I have been in the UK for a year now and I have noticed a few things with regards to the way Finance Departments function here.

Because the vast majority of British businesses are not subject to Sarbannes-Oxley, many of them function in a way that just drives my “audit-control procedures” mind nuts. Because of all the audit controls for corporations in Canada, and even the United States, what is of paramount importance is what the UK calls “Statutory Accounts”. For the rest of the world this is known as “External Financial Statements” – you know, those wacky statements that get published to investors, the investment community and what not, items such as: Balance Sheets, Income Statements, Cash Flow Statements, Disclosure Notes, Statement of Retained Earnings and MD&A. For the vast majority of my career my focus has been on this. And most accountants, who have gone for formal designation-goaled training, this is where the emphasis is as well. It’s the reverse here in the UK.

There’s this rather flimsy differentiation between what a Financial Accountant does and what a Management Accountant does. In many ways the Management Accountant does exactly what a Financial Accountant does. Here in the UK the Financial Accountant works on the Statutory Accounts – making sure that the various accounting principles are adhered to as well as guidance from IFRS (International Financial Reporting Standards). Management Accountants work on the Management Accounts – accruals, deferrals, amortization of fixed assets as well as prepaid allocations. They produce reports for internal management so that management can review their divisional results and make important business decisions with regards to the work of the company.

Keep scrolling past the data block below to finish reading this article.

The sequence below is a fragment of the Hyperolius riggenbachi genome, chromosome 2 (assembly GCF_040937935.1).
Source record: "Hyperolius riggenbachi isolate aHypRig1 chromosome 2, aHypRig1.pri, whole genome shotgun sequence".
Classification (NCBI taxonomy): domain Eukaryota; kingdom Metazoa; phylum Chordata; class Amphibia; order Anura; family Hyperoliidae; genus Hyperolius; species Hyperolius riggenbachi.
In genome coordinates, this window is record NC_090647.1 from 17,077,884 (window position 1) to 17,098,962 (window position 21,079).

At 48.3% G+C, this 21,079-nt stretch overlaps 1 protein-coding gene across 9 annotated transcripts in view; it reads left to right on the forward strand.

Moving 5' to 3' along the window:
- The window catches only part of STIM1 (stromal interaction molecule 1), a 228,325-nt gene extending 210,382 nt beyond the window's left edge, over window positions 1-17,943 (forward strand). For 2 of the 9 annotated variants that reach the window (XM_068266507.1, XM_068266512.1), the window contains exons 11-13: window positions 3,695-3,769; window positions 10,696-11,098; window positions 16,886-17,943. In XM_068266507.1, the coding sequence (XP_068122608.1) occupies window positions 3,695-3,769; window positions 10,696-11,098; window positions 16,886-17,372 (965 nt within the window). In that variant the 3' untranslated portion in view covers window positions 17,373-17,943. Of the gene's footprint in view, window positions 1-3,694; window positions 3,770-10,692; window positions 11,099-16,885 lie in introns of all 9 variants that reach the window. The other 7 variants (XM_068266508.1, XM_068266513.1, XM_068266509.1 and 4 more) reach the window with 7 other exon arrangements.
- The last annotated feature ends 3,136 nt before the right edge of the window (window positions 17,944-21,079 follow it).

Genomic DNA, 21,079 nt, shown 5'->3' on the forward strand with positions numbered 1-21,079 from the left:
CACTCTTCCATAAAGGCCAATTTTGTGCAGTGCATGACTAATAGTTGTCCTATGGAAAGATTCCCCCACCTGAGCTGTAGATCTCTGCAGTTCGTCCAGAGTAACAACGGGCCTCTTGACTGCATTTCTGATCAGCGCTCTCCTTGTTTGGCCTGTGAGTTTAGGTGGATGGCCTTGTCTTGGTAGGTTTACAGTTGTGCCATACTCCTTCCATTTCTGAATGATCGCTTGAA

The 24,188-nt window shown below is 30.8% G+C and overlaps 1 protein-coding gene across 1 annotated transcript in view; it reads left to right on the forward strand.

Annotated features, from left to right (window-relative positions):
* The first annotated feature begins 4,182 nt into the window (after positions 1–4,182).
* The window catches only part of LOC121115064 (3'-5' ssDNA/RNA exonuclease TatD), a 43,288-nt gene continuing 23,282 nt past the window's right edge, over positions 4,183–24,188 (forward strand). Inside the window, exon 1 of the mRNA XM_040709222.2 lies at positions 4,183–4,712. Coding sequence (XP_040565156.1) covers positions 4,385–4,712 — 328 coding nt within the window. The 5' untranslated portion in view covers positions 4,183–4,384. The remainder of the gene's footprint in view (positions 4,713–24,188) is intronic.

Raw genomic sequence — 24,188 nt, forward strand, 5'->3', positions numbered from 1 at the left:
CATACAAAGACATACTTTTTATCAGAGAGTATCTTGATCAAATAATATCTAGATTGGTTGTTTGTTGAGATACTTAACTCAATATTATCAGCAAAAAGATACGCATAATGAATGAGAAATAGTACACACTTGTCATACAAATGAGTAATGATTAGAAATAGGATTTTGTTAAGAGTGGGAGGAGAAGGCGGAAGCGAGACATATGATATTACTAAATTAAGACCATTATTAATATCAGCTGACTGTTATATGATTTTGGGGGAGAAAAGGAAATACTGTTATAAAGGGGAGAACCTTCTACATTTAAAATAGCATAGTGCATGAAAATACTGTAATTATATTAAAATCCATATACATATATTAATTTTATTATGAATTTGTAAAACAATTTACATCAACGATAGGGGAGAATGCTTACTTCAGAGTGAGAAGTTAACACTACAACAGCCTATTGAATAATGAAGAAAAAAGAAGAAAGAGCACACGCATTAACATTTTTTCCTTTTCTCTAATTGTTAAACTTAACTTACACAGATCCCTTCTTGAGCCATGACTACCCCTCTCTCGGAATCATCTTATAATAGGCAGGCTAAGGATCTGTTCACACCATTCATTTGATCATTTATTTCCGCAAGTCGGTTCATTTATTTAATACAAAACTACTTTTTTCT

The ridiculous thing for me is that I come from a background where I did both. I come from a background where it was expected that a designated accountant could do both – as there is very little fucking difference. The only real difference is in the production of the disclosure notes – things like any operating leases, and how to report them, any outstanding long-term debt and providing a schedule in the disclosure notes so that investors and creditors know where the obligations are for the entity in the coming 1+ years.  As well as reporting any tax losses and how the entity intends on applying them – either retrospectively or to future periods.

I have gone to different job interviews and I explain that I am completely stymied as to why the UK insists on separating the two – they are one in the same. I have been asked what I would be called if I was in Canada applying for the same job – and I tell them the title would probably be “Senior Accountant”.